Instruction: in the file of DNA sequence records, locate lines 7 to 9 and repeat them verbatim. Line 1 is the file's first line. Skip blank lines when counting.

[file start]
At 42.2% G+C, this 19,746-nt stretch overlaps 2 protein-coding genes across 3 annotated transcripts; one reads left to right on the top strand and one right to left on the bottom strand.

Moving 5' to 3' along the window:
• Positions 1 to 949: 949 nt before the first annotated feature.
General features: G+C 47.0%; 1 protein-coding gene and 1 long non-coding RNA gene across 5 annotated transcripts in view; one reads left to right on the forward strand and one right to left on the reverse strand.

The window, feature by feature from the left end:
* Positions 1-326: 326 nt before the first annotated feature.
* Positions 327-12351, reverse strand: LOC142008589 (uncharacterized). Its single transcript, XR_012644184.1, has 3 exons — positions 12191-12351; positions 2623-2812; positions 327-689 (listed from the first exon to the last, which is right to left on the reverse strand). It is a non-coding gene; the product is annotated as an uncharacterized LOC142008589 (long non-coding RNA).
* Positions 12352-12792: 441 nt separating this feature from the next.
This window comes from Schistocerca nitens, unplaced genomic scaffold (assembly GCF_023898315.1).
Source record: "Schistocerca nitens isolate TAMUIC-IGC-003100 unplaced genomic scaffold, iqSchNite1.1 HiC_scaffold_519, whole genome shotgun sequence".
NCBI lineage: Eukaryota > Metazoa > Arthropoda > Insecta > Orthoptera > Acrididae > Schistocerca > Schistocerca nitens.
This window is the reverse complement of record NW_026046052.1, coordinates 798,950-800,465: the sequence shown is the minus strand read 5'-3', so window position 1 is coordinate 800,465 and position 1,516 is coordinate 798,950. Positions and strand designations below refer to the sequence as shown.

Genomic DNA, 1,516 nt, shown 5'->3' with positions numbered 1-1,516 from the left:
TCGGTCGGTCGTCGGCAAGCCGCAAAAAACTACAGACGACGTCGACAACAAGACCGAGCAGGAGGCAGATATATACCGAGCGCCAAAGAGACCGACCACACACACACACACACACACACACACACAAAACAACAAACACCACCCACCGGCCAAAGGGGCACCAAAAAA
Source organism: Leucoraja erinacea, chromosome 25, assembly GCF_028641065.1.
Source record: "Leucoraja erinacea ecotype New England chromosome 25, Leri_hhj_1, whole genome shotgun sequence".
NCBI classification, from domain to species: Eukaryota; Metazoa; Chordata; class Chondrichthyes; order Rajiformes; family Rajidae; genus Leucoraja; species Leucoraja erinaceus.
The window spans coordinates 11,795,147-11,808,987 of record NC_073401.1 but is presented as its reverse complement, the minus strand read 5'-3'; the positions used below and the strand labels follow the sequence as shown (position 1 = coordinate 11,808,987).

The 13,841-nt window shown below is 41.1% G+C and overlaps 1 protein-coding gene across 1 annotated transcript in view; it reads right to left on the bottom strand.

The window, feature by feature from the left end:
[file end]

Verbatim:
* Positions 327-12351, reverse strand: LOC142008589 (uncharacterized). Its single transcript, XR_012644184.1, has 3 exons — positions 12191-12351; positions 2623-2812; positions 327-689 (listed from the first exon to the last, which is right to left on the reverse strand). It is a non-coding gene; the product is annotated as an uncharacterized LOC142008589 (long non-coding RNA).
* Positions 12352-12792: 441 nt separating this feature from the next.
This window comes from Schistocerca nitens, unplaced genomic scaffold (assembly GCF_023898315.1).